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Adding perspective to Sporting Kansas City’s unequaled start

Sporting Kansas City v Vancouver Whitecaps

VANCOUVER, CANADA - APRIL 18: Aurelien Collin #78 of Sporting Kansas City celebrates after scoring against the Vancouver Whitecaps during the first half of MLS Soccer on April 18, 2012 at B.C. Place in Vancouver, British Columbia, Canada. (Photo by Rich Lam/Getty Images)

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Another kickoff. A few passes. Knock in a couple of goals. Deliver a couple of knocks. Notch another win. Move on.

It’s almost a little humdrum these days for wickedly effective Sporting Kansas City.

Wednesday’s trip into BC Place to face Martin Rennie’s resilient Vancouver Whitecaps figured to be Sporting’s toughest assignment yet. And, indeed, the Whitecaps pressed SKC’s defense like no others have this year. And by “press,” we mean: Sporting Kansas City allowed a goal and goalkeeper Jimmy Nielsen actually had to break a sweat in his team’s 3-1 victory.

But Peter Vermes’ team was doing some pressing of its own on a night where the teams combined for 27 shots (9 on target). This wasn’t the best of matches – there were 27 fouls to go with the 27 shots, as SKC dates always lean toward the handsy and physical – but it wasn’t bad either.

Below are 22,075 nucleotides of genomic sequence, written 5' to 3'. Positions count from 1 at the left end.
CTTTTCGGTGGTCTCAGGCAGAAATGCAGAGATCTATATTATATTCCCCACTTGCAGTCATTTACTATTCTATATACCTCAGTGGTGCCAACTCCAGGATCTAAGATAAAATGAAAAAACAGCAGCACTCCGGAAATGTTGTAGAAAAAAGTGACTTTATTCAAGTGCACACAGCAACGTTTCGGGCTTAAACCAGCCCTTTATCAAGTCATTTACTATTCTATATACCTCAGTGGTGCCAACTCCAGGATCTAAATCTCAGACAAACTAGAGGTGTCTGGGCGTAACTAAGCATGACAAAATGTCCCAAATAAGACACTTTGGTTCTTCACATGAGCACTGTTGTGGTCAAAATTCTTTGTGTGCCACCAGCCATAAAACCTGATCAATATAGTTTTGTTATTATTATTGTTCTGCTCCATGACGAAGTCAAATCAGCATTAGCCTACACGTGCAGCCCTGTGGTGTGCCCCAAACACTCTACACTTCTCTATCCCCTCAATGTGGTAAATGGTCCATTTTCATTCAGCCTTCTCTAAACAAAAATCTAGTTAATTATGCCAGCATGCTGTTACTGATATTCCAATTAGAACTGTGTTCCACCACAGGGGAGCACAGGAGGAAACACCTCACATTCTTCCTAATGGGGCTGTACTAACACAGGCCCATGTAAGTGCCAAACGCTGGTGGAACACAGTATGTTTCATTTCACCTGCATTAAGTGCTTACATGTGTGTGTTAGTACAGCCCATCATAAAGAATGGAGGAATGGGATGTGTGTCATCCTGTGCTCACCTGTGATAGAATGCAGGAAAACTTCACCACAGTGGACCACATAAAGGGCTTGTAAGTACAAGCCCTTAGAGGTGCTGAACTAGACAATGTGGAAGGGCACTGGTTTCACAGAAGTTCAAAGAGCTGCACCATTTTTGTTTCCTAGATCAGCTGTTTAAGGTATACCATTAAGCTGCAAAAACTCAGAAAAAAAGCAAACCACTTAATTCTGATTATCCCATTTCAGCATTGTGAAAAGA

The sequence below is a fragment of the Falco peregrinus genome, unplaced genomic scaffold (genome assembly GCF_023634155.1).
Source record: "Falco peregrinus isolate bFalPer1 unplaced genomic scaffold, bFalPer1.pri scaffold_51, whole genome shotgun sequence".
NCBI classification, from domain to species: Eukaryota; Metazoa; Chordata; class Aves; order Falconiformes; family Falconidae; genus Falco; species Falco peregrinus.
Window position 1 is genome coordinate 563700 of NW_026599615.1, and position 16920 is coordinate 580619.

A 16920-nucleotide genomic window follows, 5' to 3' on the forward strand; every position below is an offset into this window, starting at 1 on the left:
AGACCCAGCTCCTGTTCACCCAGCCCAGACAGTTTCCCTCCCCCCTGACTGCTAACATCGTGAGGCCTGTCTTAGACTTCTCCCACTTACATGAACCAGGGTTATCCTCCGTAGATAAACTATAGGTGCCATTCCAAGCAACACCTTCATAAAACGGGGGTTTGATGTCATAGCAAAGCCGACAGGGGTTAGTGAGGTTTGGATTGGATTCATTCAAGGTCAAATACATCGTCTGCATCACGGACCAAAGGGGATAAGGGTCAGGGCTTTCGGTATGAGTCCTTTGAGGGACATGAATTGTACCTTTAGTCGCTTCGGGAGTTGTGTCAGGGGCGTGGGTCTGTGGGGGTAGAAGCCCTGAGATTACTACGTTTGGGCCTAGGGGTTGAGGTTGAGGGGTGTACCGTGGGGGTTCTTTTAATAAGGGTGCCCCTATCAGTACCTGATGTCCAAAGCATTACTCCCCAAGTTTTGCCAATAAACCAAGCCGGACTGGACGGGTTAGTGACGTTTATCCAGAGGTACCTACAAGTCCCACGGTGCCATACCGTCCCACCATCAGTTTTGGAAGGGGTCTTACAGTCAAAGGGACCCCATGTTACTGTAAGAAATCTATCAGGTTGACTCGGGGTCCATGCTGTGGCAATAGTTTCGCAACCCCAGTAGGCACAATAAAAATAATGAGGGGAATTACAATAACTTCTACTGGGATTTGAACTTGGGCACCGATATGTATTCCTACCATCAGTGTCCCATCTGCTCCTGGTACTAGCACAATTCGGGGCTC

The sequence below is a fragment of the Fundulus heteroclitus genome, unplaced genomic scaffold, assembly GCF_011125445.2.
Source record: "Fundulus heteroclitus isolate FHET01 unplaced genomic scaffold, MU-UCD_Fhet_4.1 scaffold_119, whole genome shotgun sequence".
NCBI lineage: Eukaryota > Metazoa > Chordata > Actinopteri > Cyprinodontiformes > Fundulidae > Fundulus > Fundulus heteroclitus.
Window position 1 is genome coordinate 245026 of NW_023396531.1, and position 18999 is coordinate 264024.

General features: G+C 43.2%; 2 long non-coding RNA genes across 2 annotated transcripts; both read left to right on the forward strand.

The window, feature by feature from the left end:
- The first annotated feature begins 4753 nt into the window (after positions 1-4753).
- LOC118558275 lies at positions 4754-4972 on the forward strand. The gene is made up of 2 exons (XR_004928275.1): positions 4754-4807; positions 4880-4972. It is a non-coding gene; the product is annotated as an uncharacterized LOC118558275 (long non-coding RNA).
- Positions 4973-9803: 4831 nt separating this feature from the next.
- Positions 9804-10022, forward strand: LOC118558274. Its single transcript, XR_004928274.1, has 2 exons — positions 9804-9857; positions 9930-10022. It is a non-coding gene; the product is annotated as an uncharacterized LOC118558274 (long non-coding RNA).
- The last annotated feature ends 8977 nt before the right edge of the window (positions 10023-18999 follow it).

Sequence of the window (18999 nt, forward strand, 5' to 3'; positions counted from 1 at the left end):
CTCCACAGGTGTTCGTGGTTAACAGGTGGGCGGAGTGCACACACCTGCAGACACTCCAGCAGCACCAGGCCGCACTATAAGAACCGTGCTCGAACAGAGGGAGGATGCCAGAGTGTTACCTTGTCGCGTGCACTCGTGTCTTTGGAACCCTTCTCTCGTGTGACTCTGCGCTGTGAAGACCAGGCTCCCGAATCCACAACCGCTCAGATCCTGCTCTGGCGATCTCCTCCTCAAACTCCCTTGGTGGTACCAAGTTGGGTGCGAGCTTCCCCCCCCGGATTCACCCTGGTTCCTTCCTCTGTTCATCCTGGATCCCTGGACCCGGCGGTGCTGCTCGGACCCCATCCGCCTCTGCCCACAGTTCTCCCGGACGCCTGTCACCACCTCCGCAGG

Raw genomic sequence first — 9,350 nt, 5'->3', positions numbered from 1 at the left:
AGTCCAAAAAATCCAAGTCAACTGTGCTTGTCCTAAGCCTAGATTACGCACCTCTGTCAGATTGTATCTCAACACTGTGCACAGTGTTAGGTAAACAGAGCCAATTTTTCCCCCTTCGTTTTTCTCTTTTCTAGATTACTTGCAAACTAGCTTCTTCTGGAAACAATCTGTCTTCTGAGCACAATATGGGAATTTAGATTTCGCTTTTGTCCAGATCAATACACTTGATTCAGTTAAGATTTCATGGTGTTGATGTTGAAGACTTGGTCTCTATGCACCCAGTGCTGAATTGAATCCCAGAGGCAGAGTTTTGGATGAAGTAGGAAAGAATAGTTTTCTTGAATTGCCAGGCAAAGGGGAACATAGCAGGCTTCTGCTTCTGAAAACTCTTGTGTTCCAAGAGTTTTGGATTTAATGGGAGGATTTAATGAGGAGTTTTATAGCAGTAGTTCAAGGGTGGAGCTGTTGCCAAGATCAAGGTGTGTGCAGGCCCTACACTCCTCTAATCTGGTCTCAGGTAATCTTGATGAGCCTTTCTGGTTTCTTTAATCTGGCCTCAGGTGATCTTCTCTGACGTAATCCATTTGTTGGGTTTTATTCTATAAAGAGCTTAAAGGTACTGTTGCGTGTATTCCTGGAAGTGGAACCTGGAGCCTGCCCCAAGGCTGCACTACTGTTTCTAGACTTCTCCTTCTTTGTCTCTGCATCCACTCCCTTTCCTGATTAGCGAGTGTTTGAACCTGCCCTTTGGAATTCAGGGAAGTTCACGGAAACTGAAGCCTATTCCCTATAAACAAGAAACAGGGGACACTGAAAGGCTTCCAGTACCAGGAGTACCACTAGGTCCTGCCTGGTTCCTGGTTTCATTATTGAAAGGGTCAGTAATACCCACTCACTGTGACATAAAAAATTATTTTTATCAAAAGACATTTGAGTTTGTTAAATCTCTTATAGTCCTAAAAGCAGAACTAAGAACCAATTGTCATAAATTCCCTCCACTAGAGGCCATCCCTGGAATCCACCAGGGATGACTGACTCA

So now the Midwesterners are 7-0-0, steamrolling right along. Let’s add some perspective to such a historic start.


  • This is probably the best start in 17-years of Major League Soccer, even if it’s not statistically so. The L.A. Galaxy’s 12-0 launch back in 1996 included a shootout win. Plus, team strength varied wildly in those first weeks and months of a brand new league, so SKC’s achievement in 2012 comes in a completely different era, one leaps and bounds ahead of 1996 in terms of collective know-how and stability.
  • Sporting’s +10 goal differential through seven games, extrapolated over an entire season, would fall in around +48 or +49. Will it stay there? Doubtful. But the club would easily set a league record by maintaining such an eye-popping sum.
  • If you throw out the early years of wild-west, disparate team strengths, Real Salt Lake’s +25 in 2010 is the best goal difference of the last dozen years, and that one certainly could be in jeopardy.
  • Two goals allowed, extrapolated over an entire season, would amount to fewer than 10. Again, that’s not going to happen. But just for the sake of perspective, Houston’s 2007 championship team set the standard, allowing 23 goals in 30 matches.

Next chance to upset the Sporting apple cart comes Saturday at Jeld-Wen Field, where Vermes’ team has little time for rest and regeneration ahead of the date against Portland.

Here are highlights of last night’s win at Vancouver:

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